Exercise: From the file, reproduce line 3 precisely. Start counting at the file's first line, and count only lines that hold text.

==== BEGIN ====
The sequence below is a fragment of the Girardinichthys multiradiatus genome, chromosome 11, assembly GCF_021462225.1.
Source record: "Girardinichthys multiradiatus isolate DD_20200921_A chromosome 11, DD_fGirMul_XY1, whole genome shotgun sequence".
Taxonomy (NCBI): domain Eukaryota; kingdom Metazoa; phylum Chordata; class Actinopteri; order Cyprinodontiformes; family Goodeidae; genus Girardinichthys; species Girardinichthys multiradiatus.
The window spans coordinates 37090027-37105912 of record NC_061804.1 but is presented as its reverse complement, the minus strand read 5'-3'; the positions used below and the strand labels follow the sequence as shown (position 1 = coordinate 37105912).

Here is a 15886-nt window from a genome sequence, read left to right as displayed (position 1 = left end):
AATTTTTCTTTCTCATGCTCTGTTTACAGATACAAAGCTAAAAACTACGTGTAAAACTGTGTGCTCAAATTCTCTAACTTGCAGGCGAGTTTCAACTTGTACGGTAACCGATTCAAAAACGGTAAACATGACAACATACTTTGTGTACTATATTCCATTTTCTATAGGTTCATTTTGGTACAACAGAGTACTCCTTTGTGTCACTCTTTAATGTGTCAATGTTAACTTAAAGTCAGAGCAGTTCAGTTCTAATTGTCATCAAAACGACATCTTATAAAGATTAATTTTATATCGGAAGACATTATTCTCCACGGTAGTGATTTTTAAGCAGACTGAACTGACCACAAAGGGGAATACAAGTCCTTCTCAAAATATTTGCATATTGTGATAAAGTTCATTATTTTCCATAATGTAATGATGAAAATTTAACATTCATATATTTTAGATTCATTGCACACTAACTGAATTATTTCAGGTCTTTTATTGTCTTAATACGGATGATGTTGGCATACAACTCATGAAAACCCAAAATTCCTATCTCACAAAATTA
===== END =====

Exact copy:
Taxonomy (NCBI): domain Eukaryota; kingdom Metazoa; phylum Chordata; class Actinopteri; order Cyprinodontiformes; family Goodeidae; genus Girardinichthys; species Girardinichthys multiradiatus.